People Success in an Agile Workplace
May 2, 2016
Achieving WorkFORCE Results Through Smart WorkPLACE Initiatives
The business landscape is ever-changing. Although cliché, that statement could not be truer than in today’s work environment. We are in the middle of a workplace revolution. Globalization of markets and talent, the mobilization of employees, and rapid technology advancements are changing the game for companies.
Organizations have to respond in a meaningful way if they want to survive, let alone thrive in this new complex and competitive environment. The challenge for companies is determining what workplace moves will really make a difference? To what extent do they respond to these business trends, how do they change their organization structure and footprint (space and geographical presence), and what new technologies do they really need to support their employees and the company’s go-to-market strategy?
Organizations may respond in several ways to overcome and leverage these evolving pressures in this new business environment. Depending on where you are in the business life cycle, there are many ways to positively impact your business. I would like to suggest there is one strategy that has a very meaningful ROI. This strategy moves the needle for companies across all key business metrics including reduction in expenses, increase in employee productivity, and revenue increases. That strategy is to incorporate an agile workplace environment with very specific “work-type” neighborhoods. This topic is also explored in detail in our recently released Agile Workplace infographic and white paper.
The question is no longer “are agile workplace initiatives right for us as a company?” Doing so has become a must. The new question is “to what degree and how fast can I implement these programs for my company to thrive in this new, complex global work environment?”
I would like to convey a new way of looking at the value of agile digital workplace programs. It is not just about open environments and hoteling space programs that drive costs down. It is about overall corporate productivity and employee engagement. It is about mirroring your workplace to the way your employees work; on-the-go, untethered to a desk, with the need to collaborate across the company faster and more effectively.
Historically, most agile workplace initiatives like shared workplace programs (hoteling and telecommuting) have been introduced with the number one goal of driving down costs for the business. Don’t get me wrong, eliminating millions from your company’s P&L is an important benefit. Unfortunately, it can also cost millions of dollars in lost productivity and revenue if not properly implemented.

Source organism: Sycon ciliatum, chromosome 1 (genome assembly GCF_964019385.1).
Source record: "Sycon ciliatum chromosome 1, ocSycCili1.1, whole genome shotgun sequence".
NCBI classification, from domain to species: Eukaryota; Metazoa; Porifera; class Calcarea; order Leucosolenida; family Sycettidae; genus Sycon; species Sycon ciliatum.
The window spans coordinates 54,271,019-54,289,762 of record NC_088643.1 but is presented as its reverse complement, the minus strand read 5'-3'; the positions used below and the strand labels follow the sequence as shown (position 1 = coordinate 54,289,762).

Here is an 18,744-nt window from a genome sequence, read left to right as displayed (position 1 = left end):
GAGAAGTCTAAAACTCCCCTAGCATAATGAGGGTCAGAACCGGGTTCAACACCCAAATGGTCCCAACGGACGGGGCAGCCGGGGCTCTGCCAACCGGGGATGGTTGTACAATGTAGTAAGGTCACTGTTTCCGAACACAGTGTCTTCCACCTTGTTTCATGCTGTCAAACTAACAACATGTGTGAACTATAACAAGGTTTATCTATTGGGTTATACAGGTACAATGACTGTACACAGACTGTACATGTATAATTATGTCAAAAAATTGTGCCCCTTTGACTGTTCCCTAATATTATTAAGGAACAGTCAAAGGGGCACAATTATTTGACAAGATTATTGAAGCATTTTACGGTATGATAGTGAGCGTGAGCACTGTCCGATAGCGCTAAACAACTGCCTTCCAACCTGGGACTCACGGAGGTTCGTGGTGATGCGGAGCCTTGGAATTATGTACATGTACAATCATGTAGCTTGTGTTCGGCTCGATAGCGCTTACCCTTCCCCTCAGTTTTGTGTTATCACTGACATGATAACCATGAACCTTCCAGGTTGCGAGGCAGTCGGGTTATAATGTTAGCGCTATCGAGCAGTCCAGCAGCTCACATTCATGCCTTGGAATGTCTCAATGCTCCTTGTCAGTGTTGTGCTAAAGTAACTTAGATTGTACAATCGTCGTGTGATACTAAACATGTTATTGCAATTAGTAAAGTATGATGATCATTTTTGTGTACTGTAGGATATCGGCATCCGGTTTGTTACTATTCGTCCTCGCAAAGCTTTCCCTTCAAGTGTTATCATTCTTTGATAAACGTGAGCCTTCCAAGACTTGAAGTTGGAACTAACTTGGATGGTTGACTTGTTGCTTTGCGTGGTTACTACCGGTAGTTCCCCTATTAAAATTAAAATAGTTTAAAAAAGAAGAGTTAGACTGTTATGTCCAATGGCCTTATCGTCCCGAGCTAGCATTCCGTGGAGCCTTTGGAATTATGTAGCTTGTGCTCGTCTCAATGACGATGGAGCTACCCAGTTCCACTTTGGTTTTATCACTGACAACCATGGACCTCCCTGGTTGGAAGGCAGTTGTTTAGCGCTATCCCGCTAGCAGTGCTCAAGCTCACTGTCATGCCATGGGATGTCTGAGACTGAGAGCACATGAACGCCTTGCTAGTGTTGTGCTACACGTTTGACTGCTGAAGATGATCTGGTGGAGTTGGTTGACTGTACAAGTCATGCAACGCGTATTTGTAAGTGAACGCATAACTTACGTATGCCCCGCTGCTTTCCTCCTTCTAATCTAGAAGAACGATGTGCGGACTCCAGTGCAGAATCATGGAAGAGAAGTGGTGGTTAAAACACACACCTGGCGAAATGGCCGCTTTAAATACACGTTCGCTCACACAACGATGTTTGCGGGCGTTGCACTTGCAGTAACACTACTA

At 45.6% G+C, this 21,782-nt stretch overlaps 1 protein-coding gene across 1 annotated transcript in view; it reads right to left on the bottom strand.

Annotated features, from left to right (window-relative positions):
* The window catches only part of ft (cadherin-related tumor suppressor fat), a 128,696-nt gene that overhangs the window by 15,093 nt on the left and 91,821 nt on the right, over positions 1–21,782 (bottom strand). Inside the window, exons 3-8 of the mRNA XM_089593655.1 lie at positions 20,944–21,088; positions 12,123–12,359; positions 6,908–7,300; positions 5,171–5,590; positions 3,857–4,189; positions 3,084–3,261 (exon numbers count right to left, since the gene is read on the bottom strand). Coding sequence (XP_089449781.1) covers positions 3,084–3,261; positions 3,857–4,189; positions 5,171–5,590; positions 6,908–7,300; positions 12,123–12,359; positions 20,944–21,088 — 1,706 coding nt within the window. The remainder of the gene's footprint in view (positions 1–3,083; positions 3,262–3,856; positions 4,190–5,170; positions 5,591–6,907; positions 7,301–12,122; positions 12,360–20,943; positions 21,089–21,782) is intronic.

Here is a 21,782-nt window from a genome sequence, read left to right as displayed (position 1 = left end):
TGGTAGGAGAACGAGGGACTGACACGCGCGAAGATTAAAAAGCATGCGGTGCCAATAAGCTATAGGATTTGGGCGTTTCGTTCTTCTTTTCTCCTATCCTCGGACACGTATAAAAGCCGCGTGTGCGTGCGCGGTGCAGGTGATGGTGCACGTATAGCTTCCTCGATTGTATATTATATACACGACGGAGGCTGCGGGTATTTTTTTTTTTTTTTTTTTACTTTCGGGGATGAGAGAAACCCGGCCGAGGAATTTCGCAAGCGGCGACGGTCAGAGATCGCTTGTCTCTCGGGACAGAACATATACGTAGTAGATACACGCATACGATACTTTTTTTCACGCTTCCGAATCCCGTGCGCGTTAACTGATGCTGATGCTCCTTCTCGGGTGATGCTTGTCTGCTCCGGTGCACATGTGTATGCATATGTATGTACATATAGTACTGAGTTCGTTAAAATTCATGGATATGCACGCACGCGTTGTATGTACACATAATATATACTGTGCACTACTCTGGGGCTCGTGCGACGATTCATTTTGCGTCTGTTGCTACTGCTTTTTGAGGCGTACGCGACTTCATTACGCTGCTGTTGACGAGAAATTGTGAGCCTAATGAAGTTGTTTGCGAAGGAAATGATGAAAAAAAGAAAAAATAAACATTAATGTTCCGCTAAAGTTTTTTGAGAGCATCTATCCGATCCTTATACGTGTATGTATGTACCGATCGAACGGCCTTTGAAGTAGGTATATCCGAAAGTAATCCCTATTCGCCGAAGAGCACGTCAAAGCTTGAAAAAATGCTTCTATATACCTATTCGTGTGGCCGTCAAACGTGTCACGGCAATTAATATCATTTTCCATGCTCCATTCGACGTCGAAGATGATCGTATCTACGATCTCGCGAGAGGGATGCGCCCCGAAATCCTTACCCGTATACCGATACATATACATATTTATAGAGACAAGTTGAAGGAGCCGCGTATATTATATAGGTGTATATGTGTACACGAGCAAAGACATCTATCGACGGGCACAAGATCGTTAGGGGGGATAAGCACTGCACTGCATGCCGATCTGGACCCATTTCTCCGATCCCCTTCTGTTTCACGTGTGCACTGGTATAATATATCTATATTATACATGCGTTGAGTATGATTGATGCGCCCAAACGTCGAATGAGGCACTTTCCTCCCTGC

The challenge with initiating workplace initiatives from the perspective of cost savings is sometimes you lose sight of how it impacts employees and employee engagement. This is a key reason why these initiatives have seen mixed results for companies over the past decade of implementation. Corporate success with these programs does not come from creating a digital workplace or cutting costs. It is about how those programs can impact a company’s employee engagement.
Companies need to change their paradigm on workplace design strategies. These workplace programs should all be classified as employee engagement strategies to emphasize the impact on people. The criteria for success and funding of these programs should be first and foremost the change in employee engagement scores not just cost per square foot or cost saving metrics.
Why? Employee engagement levels impact the health and success of a company’s P&L more than any cost saving initiative. Cost savings metrics are one dimensional whereas employee engagement impacts both productivity and expense metrics. In fact, based on Gallup research, an increase in your employee engagement scores can boost your bottom line by 20%.
Engaged employees are emotionally invested and focused on creating value for their organizations, providing long-term corporate productivity increases. This impacts company expenses and revenue, customer retention, and turnover. Conversely, disengaged workers can actively work against corporate goals or even become hostile to their organization’s culture. On average, disengaged employees outnumber engaged employees by nearly two to one.
Companies with disengaged employees experience 30% to 50% more turnover. When you do the math and look at both sides of the engagement equation, this can be a huge productivity loss for any company. Measuring Engagement levels is game changing, because how your company scores on employee engagement can literally make or break a company.
Talent Acquisition and Retention
A war on top-talent is brewing. Many large countries — including the US, China, Japan, Germany and Italy — will face talent shortages as their workforces age. In the United States, the labor force is expected to grow by only 0.7 percent between 2016 and 2020. The talent shortage will challenge organizations to find and keep the best people. Organizations will need to engage employees with workspaces that support their wants and needs. Creating vibrant, flexible offices with employee choices for where, when and how work gets done is critical for attracting the best and brightest candidates.
Agile workplace programs and the technology you provide your employees can be the deciding factor to attract and retain top talent in your company. A major weapon a company has in this war for top talent is the form, function and design of its workplace environment.